with cash, or play money, or just in that realm 
of the imagination that prefigures the things we do.


Gambling is a natural human instinct, because life 
is a gamble in which you will lose your shirt 
or draw a third ace to fill a full house 
on days equally rare. “Life,” Baudelaire wrote, 
“has but one true charm: the charm 
of gambling.” All beliefs are bets, 
though a bet is not necessarily a gamble. 
If the lockdown goes into a third month, 
and we get a heat wave, and beaches are closed, 
and there’s no sports betting, it’s a safe bet 
there will be rioting in the cities 
and a big spike in day trading. You can also bet 
on the persistence of prejudice, political bickering, 
fakery, hypocrisy, bureaucracy, and the power of the lie, 
but no one will take the bet, and it’s not a gamble.  
You need a degree of recklessness to be a gambler. 

Religion is risky, a big gamble, 
though not in the way Pascal proposed 
and Voltaire refuted. Pascal’s wager is not, 
as he tries to sell it, a real gamble. 
He would subject a belief in God 
to a cost / benefit analysis. 
If you bet on God and God exists you win; 
if you bet against and you lose, you lose big.
The argument is seductive, but the proposition 
has lost all conviction. The risk has been drained from it. 
If only self-interest could furnish the grounds for belief! 
You might also say that the ends (divinity) stand 
in diametric opposition to the means (logic) 
in Pascal’s equation, which remains, despite 
its flaws, a fascinating subject of contemplation, 
like the bust of Homer in Aristotle’s hands.

“God is a scandal – a scandal which pays,” 
Baudelaire wrote in his “squibs” (trans. Christopher Isherwood).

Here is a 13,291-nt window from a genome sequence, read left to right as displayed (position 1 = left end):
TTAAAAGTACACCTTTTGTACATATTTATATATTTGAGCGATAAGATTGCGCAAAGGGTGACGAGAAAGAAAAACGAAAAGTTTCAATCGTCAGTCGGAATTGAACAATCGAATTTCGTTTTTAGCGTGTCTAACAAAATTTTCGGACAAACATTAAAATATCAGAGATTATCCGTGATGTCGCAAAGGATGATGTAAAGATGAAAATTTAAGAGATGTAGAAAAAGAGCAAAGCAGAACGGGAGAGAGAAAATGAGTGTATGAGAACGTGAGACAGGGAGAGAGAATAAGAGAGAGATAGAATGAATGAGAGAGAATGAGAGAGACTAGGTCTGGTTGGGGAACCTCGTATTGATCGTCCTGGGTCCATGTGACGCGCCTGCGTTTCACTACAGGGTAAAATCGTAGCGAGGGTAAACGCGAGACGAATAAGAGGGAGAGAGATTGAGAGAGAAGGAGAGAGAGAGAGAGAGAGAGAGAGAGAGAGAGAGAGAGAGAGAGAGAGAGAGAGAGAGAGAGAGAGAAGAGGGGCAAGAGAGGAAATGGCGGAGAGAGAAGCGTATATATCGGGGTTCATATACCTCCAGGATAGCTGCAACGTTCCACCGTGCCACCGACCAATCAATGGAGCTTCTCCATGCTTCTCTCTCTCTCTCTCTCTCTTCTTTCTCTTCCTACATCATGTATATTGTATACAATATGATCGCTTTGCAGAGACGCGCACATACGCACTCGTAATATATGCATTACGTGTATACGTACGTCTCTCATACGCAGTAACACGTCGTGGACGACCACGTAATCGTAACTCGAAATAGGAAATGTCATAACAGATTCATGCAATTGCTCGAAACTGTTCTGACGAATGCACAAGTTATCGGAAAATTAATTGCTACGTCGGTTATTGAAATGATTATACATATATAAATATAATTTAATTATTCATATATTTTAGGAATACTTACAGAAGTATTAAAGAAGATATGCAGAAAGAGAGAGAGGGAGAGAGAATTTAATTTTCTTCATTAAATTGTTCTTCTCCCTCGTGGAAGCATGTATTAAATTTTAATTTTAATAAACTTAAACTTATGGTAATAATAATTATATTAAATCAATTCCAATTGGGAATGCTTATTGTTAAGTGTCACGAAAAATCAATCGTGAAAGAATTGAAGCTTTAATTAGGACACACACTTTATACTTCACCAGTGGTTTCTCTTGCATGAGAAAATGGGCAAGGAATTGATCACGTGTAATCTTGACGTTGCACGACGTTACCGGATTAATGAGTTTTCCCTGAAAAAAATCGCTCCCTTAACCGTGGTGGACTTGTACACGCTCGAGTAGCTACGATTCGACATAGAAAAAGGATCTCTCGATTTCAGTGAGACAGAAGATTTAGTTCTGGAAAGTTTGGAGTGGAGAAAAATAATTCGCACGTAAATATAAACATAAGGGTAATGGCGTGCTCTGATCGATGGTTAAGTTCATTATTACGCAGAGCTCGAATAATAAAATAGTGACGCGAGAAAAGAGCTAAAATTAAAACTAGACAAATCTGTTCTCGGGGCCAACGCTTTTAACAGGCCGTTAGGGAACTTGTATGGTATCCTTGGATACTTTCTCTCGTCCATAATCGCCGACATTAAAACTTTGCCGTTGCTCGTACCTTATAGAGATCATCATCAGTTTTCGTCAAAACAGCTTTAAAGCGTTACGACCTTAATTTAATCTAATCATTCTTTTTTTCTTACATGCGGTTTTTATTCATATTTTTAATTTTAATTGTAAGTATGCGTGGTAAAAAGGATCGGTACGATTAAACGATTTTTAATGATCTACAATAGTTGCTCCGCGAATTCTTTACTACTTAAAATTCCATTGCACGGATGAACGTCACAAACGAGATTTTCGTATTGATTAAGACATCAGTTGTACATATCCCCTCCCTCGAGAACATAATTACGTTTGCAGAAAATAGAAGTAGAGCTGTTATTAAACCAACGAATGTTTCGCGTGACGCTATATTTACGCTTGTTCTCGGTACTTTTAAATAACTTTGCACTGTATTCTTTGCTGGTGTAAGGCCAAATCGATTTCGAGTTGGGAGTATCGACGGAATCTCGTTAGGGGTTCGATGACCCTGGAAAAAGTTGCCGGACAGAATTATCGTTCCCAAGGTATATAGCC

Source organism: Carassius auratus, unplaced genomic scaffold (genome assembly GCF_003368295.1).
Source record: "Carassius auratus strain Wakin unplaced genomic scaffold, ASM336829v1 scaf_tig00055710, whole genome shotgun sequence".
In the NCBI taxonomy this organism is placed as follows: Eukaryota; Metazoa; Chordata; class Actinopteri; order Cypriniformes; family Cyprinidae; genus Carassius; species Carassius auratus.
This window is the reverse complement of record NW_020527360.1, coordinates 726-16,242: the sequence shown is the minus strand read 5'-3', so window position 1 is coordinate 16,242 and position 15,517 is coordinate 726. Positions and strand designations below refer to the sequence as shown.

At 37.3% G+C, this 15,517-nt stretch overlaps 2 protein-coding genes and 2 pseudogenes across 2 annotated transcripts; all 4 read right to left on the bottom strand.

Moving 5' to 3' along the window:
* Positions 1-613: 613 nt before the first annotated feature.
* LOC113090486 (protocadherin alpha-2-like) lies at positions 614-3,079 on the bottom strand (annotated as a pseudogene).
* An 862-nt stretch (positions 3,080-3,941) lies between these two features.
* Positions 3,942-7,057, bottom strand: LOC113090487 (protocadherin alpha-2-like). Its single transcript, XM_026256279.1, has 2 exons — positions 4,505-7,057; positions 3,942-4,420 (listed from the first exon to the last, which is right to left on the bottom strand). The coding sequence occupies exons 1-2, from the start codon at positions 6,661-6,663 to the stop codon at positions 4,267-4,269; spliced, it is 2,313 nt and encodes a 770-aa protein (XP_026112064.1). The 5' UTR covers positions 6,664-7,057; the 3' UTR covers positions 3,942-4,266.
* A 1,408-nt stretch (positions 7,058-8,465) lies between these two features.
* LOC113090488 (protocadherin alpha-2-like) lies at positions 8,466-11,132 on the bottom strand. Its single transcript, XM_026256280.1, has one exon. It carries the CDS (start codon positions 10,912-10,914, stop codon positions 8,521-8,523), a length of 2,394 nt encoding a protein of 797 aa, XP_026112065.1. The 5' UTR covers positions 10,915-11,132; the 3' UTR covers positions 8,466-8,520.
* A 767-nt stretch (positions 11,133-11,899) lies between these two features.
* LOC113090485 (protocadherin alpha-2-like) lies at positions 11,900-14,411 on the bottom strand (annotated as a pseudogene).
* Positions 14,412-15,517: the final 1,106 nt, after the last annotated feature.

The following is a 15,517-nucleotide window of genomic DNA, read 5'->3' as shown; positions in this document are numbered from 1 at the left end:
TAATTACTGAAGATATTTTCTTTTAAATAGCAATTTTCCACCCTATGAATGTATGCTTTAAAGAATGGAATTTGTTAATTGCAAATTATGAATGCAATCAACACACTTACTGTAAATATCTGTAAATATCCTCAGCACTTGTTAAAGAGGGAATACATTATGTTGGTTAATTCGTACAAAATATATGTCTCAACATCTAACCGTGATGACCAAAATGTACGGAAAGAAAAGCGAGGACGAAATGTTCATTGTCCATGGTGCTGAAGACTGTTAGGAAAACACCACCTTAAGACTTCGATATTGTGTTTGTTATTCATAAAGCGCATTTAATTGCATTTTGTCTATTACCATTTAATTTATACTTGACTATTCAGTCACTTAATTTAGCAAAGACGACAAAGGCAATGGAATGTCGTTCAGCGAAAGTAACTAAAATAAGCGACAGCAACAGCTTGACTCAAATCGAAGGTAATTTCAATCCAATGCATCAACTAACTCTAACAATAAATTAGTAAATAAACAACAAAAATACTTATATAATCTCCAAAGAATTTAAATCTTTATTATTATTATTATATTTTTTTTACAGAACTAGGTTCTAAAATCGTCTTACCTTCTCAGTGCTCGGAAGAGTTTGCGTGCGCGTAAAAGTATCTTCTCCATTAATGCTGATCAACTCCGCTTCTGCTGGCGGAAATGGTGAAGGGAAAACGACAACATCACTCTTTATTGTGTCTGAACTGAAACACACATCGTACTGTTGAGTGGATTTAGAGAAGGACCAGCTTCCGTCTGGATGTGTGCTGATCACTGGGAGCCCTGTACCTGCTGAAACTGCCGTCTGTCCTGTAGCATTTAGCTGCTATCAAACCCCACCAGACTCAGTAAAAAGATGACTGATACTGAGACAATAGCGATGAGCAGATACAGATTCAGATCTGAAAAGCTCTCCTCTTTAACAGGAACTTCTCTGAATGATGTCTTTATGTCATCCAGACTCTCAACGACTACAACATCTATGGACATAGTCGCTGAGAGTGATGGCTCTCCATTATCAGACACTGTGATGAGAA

“God is the sole being who has no need to exist in order to reign.”
Gambling requires faith, not assurance or certitude 
but something finer, rarer: faith, a near rhyme 
of truth and death that sounds like fate, 
which is how Willem de Kooning pronounced the word. 
And what is faith but the opposite of doubt – a force 
to press back against the dismal news of the day, 
the doubt that arises in the mind of the prophet 
beholding the wickedness of the people?

Religion requires risk, like the risk you feel 
when you are so deeply involved with another person 
that you cannot imagine living your life without her. 
The inevitability of loss, a much-misunderstood aspect 
of gambling, is not a deterrent but an attraction. 

The experience of loss is as potent a stimulant 
as the experience of jumping from a low-flying plane 
trusting your parachute will work. 


A compulsive gambler’s habit is as hard to break 
as smoking or drinking, maybe harder. The gambler 
believes in the god of chance, which is the wrong god 
to believe in. Gamblers act on superstition just as athletes do: 
wear a shirt with red in it every Sunday; on a winning streak, 
use the same bat, do not shave, eat the same breakfast 
every day; change your stance in a slump, though you know 
nothing will help in a slump. Skillful poker players 
put a game face on a nasty turn of events, 
but they do that when the cards favor them, too.

Skill or luck: “People think mastering the skill 
is the hard part, but they’re wrong. The trick to poker 
is mastering the luck” (James McManus). 

To the writer, all is raw material, bad luck or good. 
A novelist friend developed a system of winning at roulette, 
but it did him more good as the backdrop for a story  
than in practice in Monte Carlo.

The philosophical gambler takes the path 
of the melancholy pickpocket in a 1950s French movie.
To him, if I may speak of myself this way, luck is a muse, 
and Frank Loesser’s song “Luck, Be a Lady”
communicates the risk taker’s situation. The phrases 
he likes have two or even three separate meanings, which
he must conjoin, so that Stendhal’s The Red and the Black
is read in the context of the red and black boxes 
on a roulette-wheel carpet – or the red and black squares 
of the chess board in a match pitting the Russian grandmaster 
against the American upstart – and the morning line signifies 
not only the bookmaker’s calculations, but also
a verse to speak when the bell tolls for thee.


David Lehman‘s recent books are One Hundred Autobiographies: A Memoir (Cornell University Press, 2019) and Playlist: A Poem (Pittsburgh). He is the editor of The Oxford Book of American Poetry and series editor of The Best American Poetry. He has written nonfiction books about the New York School of poets, classic American popular songs, Frank Sinatra, and mystery novels, among other subjects.